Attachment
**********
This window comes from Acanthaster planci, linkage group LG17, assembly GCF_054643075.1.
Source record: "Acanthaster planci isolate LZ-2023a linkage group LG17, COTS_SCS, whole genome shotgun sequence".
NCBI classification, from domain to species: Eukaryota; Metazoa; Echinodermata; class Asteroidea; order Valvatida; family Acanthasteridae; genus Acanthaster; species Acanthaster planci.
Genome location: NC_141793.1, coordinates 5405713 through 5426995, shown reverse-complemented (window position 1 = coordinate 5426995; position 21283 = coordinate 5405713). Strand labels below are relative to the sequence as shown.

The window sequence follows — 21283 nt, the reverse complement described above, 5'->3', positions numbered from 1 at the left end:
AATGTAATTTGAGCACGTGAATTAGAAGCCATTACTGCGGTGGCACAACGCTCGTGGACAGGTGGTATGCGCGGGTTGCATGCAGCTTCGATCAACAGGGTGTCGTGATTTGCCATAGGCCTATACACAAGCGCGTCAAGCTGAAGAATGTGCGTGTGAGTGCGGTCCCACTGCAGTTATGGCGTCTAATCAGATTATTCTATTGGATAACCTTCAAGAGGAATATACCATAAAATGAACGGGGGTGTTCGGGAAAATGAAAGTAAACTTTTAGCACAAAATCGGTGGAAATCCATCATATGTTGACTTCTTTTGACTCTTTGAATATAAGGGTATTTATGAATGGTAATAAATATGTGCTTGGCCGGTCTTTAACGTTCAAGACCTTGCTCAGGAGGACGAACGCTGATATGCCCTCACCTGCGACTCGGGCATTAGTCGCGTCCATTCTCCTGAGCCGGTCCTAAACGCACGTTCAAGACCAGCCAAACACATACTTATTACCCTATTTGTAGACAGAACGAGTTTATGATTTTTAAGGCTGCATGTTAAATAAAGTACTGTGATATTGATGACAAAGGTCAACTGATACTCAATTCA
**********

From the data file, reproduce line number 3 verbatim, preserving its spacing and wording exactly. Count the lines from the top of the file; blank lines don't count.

NCBI classification, from domain to species: Eukaryota; Metazoa; Echinodermata; class Asteroidea; order Valvatida; family Acanthasteridae; genus Acanthaster; species Acanthaster planci.